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Financial Times | March 26, 2002 | Michael Mann |

The use of antibiotics as an ingredient in animal feed would be banned under proposals unveiled yesterday by the European Commission to tighten Europe's much-maligned food safety standards.

David Byrne, EU food safety commissioner, said the four remaining antibiotics used to boost growth in livestock - monensin sodium, salinomycin sodium, avilamycin and flavophospholipol - should be phased out by 2006.

Unsafe animal feed has been the root cause of most of the recent food scares that have undermined the confidence of European consumers in what they eat. BSE, or mad cow disease, is widely recognised to have been unleashed by feeding cattle with feed made from infected sheep, while the 1999 dioxin crisis in Belgium followed the accidental contamination of feedstuffs.

The early months of this year have also seen the EU impose tough new curbs on seafood imports from east Asia after the discovery of traces of potentially harmful antibiotics in some shipments. The new measures - if approved by EU governments and the European Parliament - would also apply to imports.

"Safety in feed is a cornerstone of safety in food," Mr Byrne said. "We have all learned the prime importance of safe animal feed during the food crises of the recent past."

The EU has already outlawed the use in feed of most antibiotics because of concern about the development of "superbugs" resistant to antibiotics used in human medicine. A recent study showed that in 1999, farm animalsconsumed 4,700 tonnes of antibiotics - or 35 per cent of all the antibiotics administered in the EU. Some 786 tonnes were used in feed specifically to boost animal growth.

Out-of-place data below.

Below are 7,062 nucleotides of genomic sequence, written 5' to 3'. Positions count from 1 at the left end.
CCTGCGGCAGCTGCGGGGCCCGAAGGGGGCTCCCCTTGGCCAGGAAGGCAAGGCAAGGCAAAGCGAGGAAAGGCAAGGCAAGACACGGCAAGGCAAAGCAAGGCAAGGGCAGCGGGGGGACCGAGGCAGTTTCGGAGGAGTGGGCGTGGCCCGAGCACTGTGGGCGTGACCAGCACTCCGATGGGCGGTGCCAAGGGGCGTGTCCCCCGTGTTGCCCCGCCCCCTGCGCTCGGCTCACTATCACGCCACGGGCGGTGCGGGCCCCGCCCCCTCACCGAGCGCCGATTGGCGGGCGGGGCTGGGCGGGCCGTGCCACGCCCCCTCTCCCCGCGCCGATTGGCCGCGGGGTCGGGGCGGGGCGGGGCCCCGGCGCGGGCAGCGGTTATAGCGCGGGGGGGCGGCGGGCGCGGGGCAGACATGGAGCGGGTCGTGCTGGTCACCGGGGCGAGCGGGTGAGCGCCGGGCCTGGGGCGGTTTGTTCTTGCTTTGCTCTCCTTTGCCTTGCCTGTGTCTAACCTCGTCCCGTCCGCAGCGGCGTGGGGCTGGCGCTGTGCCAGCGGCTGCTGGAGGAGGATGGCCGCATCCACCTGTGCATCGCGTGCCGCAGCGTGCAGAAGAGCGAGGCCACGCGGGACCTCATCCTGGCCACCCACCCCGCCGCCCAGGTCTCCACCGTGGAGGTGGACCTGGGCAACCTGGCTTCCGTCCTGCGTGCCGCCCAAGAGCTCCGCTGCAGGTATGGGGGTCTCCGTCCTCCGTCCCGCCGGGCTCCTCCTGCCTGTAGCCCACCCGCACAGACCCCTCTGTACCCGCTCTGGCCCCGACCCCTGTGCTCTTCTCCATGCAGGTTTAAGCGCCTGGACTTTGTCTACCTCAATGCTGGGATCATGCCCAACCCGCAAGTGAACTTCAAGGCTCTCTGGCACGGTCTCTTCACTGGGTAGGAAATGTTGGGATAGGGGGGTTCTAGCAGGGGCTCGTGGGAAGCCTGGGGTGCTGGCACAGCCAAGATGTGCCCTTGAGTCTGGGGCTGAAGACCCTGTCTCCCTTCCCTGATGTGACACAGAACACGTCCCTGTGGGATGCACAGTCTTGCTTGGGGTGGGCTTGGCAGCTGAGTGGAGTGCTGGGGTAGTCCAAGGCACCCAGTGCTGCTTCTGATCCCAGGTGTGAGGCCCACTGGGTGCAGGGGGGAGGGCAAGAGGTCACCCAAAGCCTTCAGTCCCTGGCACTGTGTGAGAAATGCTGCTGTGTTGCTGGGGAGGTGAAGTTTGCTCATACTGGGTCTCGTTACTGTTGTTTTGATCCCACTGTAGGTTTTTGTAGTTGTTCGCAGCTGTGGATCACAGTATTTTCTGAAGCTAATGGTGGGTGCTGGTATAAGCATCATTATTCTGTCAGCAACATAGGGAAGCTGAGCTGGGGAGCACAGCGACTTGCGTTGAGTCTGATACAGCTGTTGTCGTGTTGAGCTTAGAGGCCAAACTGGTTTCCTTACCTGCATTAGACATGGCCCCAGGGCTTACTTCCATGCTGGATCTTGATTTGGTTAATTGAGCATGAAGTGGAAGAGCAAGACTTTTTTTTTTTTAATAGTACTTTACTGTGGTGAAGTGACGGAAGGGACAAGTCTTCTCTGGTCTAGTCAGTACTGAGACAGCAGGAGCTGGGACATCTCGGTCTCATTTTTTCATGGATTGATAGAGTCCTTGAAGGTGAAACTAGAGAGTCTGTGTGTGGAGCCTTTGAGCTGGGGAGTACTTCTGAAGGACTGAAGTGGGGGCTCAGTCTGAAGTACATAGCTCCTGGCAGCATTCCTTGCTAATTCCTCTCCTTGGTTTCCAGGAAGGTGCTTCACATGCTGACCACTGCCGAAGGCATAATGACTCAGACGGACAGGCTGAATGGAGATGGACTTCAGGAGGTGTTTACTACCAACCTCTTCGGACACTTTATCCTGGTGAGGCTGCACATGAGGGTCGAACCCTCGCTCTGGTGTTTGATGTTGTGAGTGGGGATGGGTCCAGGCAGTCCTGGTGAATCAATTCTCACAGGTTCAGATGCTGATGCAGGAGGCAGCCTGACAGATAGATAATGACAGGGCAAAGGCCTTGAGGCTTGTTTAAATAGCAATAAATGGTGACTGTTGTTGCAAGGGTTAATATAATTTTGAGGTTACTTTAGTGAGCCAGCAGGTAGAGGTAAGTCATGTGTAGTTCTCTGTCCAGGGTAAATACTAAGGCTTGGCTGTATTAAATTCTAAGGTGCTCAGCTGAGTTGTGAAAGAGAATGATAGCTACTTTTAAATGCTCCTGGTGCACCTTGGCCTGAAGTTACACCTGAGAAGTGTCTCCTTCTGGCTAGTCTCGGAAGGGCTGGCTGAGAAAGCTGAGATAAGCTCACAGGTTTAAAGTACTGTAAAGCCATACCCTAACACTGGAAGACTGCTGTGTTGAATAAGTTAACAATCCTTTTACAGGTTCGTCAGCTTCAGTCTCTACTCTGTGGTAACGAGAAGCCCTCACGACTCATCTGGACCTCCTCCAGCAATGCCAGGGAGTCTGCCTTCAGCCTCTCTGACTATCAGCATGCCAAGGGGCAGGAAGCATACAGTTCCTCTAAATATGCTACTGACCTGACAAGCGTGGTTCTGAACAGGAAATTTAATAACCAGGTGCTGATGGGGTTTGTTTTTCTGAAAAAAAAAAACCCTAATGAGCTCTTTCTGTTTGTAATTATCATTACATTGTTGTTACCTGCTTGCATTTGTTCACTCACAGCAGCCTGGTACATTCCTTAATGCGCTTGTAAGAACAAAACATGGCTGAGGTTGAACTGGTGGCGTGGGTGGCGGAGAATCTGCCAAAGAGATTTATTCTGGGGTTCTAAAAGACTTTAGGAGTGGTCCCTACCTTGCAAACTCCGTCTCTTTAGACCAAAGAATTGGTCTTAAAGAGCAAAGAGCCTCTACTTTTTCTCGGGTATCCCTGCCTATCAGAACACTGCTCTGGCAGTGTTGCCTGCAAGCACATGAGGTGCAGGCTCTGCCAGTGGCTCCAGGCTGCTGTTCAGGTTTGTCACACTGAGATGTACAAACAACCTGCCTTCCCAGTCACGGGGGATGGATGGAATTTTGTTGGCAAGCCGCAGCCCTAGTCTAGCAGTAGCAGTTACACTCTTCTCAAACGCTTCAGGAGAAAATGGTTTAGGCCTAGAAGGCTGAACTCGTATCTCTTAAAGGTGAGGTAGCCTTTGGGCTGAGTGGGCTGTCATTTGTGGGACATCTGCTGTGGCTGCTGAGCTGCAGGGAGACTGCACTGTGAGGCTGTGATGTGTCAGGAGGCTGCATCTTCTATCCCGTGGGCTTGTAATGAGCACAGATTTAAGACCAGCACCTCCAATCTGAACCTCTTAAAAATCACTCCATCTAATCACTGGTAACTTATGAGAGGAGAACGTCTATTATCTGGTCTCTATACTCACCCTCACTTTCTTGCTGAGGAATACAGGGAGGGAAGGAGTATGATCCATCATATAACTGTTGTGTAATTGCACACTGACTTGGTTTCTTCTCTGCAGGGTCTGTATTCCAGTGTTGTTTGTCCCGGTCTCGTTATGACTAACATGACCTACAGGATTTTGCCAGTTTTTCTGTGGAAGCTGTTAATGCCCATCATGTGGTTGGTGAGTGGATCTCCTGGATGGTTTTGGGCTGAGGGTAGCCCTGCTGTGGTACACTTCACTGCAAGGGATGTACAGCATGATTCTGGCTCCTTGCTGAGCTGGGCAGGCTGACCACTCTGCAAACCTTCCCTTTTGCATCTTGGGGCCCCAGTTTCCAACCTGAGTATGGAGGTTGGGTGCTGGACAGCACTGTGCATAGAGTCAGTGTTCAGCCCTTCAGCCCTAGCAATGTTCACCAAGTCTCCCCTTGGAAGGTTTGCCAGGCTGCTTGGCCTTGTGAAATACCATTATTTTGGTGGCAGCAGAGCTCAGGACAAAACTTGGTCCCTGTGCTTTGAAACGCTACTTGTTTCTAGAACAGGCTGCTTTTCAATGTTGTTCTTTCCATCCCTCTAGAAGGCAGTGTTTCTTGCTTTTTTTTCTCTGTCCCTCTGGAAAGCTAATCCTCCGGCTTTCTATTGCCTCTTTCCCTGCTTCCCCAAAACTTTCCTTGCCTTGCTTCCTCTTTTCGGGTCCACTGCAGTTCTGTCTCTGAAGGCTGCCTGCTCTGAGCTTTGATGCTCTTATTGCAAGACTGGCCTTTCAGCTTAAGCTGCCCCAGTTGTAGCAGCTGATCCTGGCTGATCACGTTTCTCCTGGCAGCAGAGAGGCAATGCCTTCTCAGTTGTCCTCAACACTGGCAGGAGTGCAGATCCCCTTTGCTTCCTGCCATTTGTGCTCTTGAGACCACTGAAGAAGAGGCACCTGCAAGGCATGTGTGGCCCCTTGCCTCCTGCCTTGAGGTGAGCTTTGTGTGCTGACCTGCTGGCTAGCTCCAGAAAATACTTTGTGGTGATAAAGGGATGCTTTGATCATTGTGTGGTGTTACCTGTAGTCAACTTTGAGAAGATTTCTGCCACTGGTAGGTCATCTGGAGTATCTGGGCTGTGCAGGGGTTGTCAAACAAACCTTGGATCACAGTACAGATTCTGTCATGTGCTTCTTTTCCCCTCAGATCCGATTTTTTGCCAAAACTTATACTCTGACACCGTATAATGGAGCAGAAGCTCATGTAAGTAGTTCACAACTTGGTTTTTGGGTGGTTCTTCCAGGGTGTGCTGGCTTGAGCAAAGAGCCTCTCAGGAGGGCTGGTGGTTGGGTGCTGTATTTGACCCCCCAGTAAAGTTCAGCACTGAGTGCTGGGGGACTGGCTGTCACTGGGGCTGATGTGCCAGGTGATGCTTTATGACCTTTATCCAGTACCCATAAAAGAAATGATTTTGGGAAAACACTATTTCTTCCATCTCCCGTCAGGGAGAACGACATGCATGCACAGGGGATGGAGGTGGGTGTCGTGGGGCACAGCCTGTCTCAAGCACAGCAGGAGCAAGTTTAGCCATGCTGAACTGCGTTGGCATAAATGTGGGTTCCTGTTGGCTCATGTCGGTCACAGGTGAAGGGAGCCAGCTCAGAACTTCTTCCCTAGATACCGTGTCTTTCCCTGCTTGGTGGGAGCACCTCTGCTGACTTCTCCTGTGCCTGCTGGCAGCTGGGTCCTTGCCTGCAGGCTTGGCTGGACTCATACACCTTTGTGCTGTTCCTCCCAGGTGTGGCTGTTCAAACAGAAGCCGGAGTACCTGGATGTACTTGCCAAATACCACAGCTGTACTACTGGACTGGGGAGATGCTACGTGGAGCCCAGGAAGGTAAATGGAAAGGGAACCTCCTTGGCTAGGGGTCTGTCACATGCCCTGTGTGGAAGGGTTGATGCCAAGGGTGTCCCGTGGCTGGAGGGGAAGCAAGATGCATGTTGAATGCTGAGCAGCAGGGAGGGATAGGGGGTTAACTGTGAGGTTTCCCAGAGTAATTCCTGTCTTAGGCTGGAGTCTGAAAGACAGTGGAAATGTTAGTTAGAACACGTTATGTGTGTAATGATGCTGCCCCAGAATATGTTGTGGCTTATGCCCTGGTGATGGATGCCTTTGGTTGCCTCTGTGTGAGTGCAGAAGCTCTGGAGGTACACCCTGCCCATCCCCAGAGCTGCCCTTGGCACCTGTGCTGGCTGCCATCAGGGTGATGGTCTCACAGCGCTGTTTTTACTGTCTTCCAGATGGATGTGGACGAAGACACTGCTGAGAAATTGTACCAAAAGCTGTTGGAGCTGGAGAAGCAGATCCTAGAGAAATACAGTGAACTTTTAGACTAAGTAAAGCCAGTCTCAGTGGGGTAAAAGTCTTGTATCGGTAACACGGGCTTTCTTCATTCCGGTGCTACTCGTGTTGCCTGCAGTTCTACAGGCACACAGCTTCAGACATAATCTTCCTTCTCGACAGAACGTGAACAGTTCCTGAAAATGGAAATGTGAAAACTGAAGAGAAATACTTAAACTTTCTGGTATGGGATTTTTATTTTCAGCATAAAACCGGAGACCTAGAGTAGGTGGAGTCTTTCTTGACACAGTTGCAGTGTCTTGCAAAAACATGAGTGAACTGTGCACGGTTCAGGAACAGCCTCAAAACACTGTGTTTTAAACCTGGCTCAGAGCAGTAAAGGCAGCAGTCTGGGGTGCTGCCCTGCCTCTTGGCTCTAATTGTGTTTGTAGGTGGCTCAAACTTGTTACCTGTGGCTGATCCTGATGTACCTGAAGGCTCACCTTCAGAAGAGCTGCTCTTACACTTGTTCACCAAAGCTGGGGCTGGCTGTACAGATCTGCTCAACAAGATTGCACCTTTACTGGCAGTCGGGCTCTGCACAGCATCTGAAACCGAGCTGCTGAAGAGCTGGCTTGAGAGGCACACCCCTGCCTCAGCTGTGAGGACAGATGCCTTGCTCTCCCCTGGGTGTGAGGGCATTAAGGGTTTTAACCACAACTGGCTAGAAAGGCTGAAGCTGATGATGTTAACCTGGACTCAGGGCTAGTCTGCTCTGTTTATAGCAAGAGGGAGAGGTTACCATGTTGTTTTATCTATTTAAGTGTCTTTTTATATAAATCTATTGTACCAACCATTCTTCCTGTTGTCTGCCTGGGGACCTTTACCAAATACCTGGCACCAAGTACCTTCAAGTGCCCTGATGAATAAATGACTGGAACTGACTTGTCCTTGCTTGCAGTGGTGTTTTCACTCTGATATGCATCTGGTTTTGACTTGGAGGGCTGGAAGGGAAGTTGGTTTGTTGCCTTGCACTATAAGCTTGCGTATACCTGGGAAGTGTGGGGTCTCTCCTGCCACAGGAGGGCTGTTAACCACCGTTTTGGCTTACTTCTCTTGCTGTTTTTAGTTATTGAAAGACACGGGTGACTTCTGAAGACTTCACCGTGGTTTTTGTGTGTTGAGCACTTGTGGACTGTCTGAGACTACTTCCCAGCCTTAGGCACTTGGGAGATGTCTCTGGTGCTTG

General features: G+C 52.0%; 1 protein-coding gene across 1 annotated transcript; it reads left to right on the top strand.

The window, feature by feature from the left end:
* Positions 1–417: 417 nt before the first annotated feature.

New controls will also be introduced on other feed additives, such as flavours and vitamins. All new authorisations, which would be the responsibility of the new European Food Safety Authority, would only be granted for an initial period of ten years.

Companies marketing additives already allowed under existing rules would have to apply for re-evaluation within the next seven years. They would also have to prove that any substance used in livestock feed was good for the animal and presented no risk to human health and the environment.

Because of a lack of suitable alternatives, one group of substances - coccidiostats - used to treat poultry, could continue to be used as long as additional safeguards were implemented if they were of antibiotic origin, the Commission said.

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